The UK Department for Transport (DoT) is set to trial noise-detecting cameras across various locations over the next seven months to crack down on noisy vehicles.

The units will work similarly to speed cameras. They will automatically detect illegal, excessively noisy vehicles. They will leverage automated number plate recognition technology to identify vehicles.

The decision comes after activists in rural communities complained that some motorists illegally alter vehicles to amplify the sound.

Transport Secretary Chris Grayling said: “Noise pollution makes the lives of people in communities across Britain an absolute misery and has very serious health impacts.

“This is why I am determined to crack down on the nuisance drivers who blight our streets. New technology will help us lead the way in making our towns and cities quieter, and I look forward to seeing how these exciting new cameras could work.”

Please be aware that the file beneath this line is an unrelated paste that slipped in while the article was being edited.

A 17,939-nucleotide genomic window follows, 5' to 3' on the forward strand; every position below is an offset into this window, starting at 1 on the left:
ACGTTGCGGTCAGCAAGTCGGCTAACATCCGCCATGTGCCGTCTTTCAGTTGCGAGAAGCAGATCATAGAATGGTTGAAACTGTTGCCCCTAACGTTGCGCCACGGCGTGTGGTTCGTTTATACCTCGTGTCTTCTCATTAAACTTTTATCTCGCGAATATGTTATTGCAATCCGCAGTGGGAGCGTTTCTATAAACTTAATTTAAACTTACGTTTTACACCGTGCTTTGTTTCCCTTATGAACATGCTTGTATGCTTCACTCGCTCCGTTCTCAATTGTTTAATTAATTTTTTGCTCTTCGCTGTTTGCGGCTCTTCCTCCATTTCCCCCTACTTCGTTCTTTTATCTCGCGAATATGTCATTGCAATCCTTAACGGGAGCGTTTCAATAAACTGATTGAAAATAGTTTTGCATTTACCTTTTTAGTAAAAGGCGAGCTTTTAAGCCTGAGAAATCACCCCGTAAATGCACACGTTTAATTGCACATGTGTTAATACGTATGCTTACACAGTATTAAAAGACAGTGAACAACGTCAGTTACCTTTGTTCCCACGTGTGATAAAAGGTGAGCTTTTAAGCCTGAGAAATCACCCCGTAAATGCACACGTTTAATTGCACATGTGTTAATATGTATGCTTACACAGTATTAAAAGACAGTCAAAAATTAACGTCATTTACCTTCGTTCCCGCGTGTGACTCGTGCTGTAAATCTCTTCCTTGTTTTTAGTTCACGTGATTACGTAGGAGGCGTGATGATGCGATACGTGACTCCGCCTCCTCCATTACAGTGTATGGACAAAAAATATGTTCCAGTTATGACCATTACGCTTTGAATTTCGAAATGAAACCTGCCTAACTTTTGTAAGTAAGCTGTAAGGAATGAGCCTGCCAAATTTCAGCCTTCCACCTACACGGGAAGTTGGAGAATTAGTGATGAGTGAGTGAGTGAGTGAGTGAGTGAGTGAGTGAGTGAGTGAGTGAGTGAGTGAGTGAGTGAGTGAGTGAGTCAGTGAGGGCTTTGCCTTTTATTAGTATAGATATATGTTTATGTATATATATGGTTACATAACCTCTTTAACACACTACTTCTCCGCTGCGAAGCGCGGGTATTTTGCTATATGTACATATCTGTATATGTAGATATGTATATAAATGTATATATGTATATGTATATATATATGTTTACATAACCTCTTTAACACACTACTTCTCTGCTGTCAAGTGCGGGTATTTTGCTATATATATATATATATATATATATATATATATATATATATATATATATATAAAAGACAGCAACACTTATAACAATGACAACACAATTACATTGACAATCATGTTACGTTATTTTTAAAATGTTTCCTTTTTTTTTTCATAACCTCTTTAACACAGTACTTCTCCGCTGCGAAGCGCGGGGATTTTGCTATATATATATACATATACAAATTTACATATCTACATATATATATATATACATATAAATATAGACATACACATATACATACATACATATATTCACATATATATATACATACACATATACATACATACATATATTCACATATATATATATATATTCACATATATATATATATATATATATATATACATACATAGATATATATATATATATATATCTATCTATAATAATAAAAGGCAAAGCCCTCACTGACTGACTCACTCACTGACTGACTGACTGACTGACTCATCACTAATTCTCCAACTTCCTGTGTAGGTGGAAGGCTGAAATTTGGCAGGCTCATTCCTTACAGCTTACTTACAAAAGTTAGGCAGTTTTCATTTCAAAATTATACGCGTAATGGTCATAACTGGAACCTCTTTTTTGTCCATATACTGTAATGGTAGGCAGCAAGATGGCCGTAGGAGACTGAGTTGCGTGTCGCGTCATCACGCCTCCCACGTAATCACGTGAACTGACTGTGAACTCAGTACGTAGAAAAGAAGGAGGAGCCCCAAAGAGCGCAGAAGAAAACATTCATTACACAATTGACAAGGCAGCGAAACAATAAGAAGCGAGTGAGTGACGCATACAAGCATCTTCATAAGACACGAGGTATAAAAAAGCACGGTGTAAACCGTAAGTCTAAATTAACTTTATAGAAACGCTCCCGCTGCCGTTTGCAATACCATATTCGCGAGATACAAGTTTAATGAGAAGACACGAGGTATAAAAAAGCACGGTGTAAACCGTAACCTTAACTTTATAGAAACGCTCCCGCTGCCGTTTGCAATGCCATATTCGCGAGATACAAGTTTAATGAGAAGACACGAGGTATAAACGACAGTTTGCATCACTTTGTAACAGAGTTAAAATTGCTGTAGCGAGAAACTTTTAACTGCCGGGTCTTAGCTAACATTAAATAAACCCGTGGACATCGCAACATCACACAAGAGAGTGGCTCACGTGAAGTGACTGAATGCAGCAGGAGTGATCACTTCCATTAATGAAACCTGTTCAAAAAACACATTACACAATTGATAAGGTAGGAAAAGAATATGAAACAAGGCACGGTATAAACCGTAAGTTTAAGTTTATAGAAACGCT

Upon successful completion of the trial, the government will recommend further development of the system across the UK.

Outcomes of some of the studies have indicated that exposure to noise can adversely affect the physical and mental wellbeing of a healthy person.

Loud noises can cause people to suffer heart attacks, high blood pressure, type 2 diabetes and stress, among other diseases.

“Noise pollution has very serious health impacts.”

The Motorcycle Industry Association CEO Tony Campbell said: “With growing pressure on the environment, including noise pollution, illegal exhausts fitted by some riders attract unwanted attention to the motorcycle community and do nothing to promote the many benefits motorcycles can offer.

“All manufacturers produce new motorcycles that follow strict regulations regarding noise and emissions and we welcome these trials as a potential way of detecting excessive noise in our community.”